Click here for search results

HDNCY Working Paper Series

The majority of the developing world’s poor are children and youth. Although significant progress has been made in reducing income poverty worldwide, the fact remains that most of the Millennium Development Goal (MDG) outcomes directly targeting the young are not likely to be met unless greater attention is paid to the next generation.

How can the World Bank build on its experience — and that of its partners — to assist countries in scaling up action swiftly and significantly in those areas where there is clear evidence of what works? How can we deepen global knowledge on those issues which have proven hardest to solve?

The Human Development Network Children and Youth Department (HDNCY) Working Paper Series examines issues of a cross-sectoral nature that affect children and youth. The series disseminates work in progress to encourage discussion and the exchange of ideas on policy-oriented topics in a non-technical way.

Cover: Youth Advisory Groups - New Allies in the World Bank's Work
[PDF-772KB]
No. 6
April 2008

Youth Advisory Groups - New Allies in the World Bank's Work

If the World Bank wants to be true to its commitment of scaling up investment in children and youth, it must not only work for them but also work with them. More and more, World Bank clients and donors are recognizing the potential of young people as development actors. Given a chance, young people can contribute significantly to the Bank’s mission of alleviating poverty through economic, social, and political development. Youth Advisory Groups are a promising, new Bank initiative that links youth and decision makers in effecting changes in their communities that benefit all. This report captures the experiences and lessons learned from this initiative and outlines the variety of approaches and activities possible within the Youth Advisory Group framework. The report also highlights the benefits to the World Bank of including youth in Bank projects and analytic work while the youth, in turn, gain competencies and leadership skills that can change their lives and make them agents of change in their communities.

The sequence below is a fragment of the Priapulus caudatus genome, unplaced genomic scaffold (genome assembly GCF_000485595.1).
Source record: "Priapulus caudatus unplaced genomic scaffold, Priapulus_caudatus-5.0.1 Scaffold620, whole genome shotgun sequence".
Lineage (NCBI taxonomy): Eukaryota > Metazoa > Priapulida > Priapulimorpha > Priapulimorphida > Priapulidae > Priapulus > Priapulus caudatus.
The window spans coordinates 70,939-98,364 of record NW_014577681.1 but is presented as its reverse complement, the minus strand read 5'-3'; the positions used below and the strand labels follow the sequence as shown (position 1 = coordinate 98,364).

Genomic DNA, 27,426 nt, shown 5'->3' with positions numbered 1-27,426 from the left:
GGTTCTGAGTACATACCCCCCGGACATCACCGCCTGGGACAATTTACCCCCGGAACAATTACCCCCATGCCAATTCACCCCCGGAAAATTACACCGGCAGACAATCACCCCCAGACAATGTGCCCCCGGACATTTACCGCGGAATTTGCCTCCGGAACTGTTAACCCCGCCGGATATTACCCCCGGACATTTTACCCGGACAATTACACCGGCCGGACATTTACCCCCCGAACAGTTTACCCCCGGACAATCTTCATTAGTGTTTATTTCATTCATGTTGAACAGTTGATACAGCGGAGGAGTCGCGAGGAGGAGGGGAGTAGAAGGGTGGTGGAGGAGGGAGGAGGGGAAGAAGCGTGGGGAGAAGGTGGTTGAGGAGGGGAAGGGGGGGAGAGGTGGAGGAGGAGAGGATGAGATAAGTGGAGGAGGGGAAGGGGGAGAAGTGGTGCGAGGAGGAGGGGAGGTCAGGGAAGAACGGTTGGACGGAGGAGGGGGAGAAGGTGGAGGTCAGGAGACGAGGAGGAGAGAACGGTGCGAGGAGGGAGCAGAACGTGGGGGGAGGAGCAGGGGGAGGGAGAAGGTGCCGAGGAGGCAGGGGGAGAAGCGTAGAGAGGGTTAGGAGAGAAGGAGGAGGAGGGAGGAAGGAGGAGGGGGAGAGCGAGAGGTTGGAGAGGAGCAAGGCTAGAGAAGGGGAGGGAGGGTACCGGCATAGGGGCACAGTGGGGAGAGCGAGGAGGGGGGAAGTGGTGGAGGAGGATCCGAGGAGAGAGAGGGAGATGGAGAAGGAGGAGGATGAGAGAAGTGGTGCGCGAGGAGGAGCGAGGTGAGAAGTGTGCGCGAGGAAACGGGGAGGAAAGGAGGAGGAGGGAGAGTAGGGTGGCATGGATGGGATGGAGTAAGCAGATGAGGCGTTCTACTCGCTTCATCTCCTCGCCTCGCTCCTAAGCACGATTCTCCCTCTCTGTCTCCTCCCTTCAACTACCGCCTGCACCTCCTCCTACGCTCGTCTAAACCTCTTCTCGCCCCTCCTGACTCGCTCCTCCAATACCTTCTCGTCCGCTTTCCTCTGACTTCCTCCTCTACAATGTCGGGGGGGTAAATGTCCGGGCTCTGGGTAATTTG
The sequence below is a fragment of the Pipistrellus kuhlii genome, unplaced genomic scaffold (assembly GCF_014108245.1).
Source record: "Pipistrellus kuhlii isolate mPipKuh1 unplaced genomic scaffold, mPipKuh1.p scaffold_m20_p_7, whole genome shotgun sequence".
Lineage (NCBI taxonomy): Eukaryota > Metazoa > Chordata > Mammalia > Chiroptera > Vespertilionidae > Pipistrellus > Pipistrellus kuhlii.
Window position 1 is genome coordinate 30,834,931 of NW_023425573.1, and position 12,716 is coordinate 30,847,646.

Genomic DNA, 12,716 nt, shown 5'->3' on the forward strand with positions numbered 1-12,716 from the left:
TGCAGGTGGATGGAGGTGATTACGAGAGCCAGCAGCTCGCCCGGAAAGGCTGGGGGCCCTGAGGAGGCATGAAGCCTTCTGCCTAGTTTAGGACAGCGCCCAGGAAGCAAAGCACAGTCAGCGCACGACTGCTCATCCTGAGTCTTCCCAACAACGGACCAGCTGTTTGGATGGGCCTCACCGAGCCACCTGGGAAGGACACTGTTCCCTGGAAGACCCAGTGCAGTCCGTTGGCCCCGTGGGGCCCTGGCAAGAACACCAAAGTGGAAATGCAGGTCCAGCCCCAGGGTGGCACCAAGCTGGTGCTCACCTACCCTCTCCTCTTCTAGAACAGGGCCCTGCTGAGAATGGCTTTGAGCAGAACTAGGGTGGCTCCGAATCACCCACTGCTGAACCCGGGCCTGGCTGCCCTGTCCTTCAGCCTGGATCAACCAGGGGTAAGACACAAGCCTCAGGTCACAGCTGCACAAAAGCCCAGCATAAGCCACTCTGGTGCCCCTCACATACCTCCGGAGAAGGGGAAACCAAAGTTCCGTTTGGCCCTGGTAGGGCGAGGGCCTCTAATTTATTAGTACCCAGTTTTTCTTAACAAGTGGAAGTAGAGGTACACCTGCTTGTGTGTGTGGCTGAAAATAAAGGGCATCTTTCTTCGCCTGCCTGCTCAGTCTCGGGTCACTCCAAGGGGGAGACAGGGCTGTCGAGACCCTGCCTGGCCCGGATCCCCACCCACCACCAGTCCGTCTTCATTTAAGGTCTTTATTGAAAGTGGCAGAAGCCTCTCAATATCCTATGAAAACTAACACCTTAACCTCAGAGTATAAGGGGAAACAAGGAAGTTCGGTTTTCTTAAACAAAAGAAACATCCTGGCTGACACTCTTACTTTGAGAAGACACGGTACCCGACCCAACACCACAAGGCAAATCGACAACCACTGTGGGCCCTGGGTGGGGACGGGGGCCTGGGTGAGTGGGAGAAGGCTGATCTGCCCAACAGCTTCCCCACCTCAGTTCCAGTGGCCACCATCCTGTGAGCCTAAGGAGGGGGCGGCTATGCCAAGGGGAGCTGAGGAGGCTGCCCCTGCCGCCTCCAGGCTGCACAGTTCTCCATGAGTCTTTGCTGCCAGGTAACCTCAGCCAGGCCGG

The Role of Youth Skills Development in the Transition to Work: A Global Review [PDF-708KB]
No. 5
February 2007

The Role of Youth Skills Development in the Transition to Work: A Global Review

Policymakers worldwide are concerned with helping youth acquire the skills and competencies needed for entering the world of work and becoming productive citizens and providers for their families. Countries and households adopt and combine different approaches to acquiring skills ranging from formal school settings, outside schools in non-formal training programs, and in the workplace itself. This paper reviews literature from advanced and developing countries on the role played by skills in the transition to work and the economic outcomes in earnings and employment associated with the different approaches. Using results from rigorous program evaluations that control for selection bias, the paper highlights effective strategies for equipping youth with skills to make the transition to work, and for those who miss early education, it identifies programs that can offer youth a second chance to make this transition.